Illustrated with images of sabers, steamboats, handguns, hats, saddles, and more, this is a valuable resource for historians, re-enactors, costumers, and others. With encyclopedic knowledge and an extensive collection of Old West memorabilia handed down to him from Civil War veterans, cowboys, frontiersmen, and Native Americans, William Foster-Harris truly understood what the days of cowboys and trail drivers looked and felt like. His book offers the fashions and feel of the Old West from the end of the Civil War through the 1890s by detailing the styles of the period; military dress for the Union and Confederate armies; weaponry of the time; and more. Illustrated with clear, precise drawings to assist the descriptions, few books present a better idea of how the West really looked.
|Product dimensions:||7.50(w) x 9.25(h) x 6.10(d)|
About the Author
Professional Writing Award in 1963 to honor life's achievement of "literary excellence in the Oklahoma manner."
Evelyn Curro was born Evelyn Rose Malone, on
December 19, 1907, in Indian territory, just outside Spokane,
Washington. When her mother died in 1930, Evelyn took her five-year-old half-sister and went to South America to stay with a family friend.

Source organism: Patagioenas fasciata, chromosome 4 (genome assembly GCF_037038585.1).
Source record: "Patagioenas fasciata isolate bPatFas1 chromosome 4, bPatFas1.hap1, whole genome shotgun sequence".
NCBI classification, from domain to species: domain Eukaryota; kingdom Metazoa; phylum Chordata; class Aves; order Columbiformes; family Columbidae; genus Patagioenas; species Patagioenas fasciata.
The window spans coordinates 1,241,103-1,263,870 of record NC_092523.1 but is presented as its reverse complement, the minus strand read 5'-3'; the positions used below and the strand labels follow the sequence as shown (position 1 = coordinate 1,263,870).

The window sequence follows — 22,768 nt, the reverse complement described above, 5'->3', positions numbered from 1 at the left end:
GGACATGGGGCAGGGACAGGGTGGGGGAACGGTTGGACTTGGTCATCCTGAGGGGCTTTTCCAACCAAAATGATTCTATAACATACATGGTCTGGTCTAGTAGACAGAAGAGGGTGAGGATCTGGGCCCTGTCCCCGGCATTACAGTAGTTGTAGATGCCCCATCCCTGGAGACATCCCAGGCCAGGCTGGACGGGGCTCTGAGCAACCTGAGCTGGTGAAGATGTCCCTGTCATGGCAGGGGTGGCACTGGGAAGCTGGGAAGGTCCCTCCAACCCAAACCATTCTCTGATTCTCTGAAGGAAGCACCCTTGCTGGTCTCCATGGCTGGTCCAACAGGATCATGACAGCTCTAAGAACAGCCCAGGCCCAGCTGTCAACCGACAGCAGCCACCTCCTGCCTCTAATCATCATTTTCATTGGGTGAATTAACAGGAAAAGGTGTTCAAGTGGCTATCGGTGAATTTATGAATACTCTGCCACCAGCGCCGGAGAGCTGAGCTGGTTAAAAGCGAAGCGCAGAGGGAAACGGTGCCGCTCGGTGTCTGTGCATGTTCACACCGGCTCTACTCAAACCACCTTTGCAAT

While working as a secretary to a newspaper sportswriter in
Panama in 1932, she met and married Anthony Curro, a visiting American prizefighter, and in 1933, she gave birth to their daughter Marta,
in Mexico City. After returning to the states in 1935, the couple eventually divorced, and, living in San Francisco with her daughter, Evelyn Curro began to become well-known, as "Evelyn Curro, Cable Car Artist", for her drawings of same, and later Victorian architecture, fire engines, railroad cars, circus wagons, automobiles, and paddle wheel steamboats. In 1970 she moved to Portugal, where she lived until her death in 2005.